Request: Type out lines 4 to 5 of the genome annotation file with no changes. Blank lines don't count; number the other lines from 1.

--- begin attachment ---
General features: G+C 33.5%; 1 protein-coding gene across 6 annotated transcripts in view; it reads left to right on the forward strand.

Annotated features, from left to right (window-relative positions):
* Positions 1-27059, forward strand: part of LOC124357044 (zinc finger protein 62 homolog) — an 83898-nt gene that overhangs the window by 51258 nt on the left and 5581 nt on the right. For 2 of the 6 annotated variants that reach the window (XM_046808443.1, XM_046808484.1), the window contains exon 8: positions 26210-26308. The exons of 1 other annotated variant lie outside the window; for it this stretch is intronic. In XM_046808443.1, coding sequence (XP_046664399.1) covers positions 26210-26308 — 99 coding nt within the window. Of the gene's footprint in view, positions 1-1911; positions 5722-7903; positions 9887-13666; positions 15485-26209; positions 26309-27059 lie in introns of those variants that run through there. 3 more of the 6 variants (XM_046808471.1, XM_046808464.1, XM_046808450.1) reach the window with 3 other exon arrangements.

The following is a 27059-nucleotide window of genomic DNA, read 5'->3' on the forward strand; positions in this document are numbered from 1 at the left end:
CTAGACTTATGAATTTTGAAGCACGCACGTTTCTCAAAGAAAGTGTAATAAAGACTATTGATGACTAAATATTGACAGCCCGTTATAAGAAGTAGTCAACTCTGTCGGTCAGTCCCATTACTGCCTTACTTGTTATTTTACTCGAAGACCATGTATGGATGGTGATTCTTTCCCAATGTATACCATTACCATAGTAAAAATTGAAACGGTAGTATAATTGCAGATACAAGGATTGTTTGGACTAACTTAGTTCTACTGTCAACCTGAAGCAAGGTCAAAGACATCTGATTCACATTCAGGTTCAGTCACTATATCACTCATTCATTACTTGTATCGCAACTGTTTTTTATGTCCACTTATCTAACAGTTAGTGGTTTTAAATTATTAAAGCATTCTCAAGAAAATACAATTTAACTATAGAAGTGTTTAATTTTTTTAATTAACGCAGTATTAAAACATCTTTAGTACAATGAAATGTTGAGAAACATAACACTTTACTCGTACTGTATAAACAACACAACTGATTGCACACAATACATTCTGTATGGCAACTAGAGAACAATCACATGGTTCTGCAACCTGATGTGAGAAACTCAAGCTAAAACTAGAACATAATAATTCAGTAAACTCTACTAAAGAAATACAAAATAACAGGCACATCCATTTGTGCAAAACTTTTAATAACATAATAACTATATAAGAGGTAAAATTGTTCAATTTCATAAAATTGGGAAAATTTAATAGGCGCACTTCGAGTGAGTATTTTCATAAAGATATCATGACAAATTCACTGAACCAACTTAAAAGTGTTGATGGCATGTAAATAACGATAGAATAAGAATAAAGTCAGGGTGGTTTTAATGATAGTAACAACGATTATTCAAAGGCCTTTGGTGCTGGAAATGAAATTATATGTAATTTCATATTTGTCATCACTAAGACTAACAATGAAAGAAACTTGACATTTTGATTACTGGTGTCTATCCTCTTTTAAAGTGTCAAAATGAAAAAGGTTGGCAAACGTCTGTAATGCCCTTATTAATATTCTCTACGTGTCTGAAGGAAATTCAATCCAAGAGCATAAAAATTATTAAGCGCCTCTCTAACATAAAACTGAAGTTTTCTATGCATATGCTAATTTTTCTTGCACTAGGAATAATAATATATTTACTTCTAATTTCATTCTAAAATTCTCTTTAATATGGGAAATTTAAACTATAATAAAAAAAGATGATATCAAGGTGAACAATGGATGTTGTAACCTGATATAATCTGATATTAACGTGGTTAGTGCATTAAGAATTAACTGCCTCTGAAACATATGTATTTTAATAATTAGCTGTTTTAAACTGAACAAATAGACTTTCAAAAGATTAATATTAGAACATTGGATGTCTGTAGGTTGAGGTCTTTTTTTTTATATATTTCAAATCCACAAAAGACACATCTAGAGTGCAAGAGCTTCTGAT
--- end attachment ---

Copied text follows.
The following is a 27059-nucleotide window of genomic DNA, read 5'->3' on the forward strand; positions in this document are numbered from 1 at the left end:
CTAGACTTATGAATTTTGAAGCACGCACGTTTCTCAAAGAAAGTGTAATAAAGACTATTGATGACTAAATATTGACAGCCCGTTATAAGAAGTAGTCAACTCTGTCGGTCAGTCCCATTACTGCCTTACTTGTTATTTTACTCGAAGACCATGTATGGATGGTGATTCTTTCCCAATGTATACCATTACCATAGTAAAAATTGAAACGGTAGTATAATTGCAGATACAAGGATTGTTTGGACTAACTTAGTTCTACTGTCAACCTGAAGCAAGGTCAAAGACATCTGATTCACATTCAGGTTCAGTCACTATATCACTCATTCATTACTTGTATCGCAACTGTTTTTTATGTCCACTTATCTAACAGTTAGTGGTTTTAAATTATTAAAGCATTCTCAAGAAAATACAATTTAACTATAGAAGTGTTTAATTTTTTTAATTAACGCAGTATTAAAACATCTTTAGTACAATGAAATGTTGAGAAACATAACACTTTACTCGTACTGTATAAACAACACAACTGATTGCACACAATACATTCTGTATGGCAACTAGAGAACAATCACATGGTTCTGCAACCTGATGTGAGAAACTCAAGCTAAAACTAGAACATAATAATTCAGTAAACTCTACTAAAGAAATACAAAATAACAGGCACATCCATTTGTGCAAAACTTTTAATAACATAATAACTATATAAGAGGTAAAATTGTTCAATTTCATAAAATTGGGAAAATTTAATAGGCGCACTTCGAGTGAGTATTTTCATAAAGATATCATGACAAATTCACTGAACCAACTTAAAAGTGTTGATGGCATGTAAATAACGATAGAATAAGAATAAAGTCAGGGTGGTTTTAATGATAGTAACAACGATTATTCAAAGGCCTTTGGTGCTGGAAATGAAATTATATGTAATTTCATATTTGTCATCACTAAGACTAACAATGAAAGAAACTTGACATTTTGATTACTGGTGTCTATCCTCTTTTAAAGTGTCAAAATGAAAAAGGTTGGCAAACGTCTGTAATGCCCTTATTAATATTCTCTACGTGTCTGAAGGAAATTCAATCCAAGAGCATAAAAATTATTAAGCGCCTCTCTAACATAAAACTGAAGTTTTCTATGCATATGCTAATTTTTCTTGCACTAGGAATAATAATATATTTACTTCTAATTTCATTCTAAAATTCTCTTTAATATGGGAAATTTAAACTATAATAAAAAAAGATGATATCAAGGTGAACAATGGATGTTGTAACCTGATATAATCTGATATTAACGTGGTTAGTGCATTAAGAATTAACTGCCTCTGAAACATATGTATTTTAATAATTAGCTGTTTTAAACTGAACAAATAGACTTTCAAAAGATTAATATTAGAACATTGGATGTCTGTAGGTTGAGGTCTTTTTTTTTATATATTTCAAATCCACAAAAGACACATCTAGAGTGCAAGAGCTTCTGAT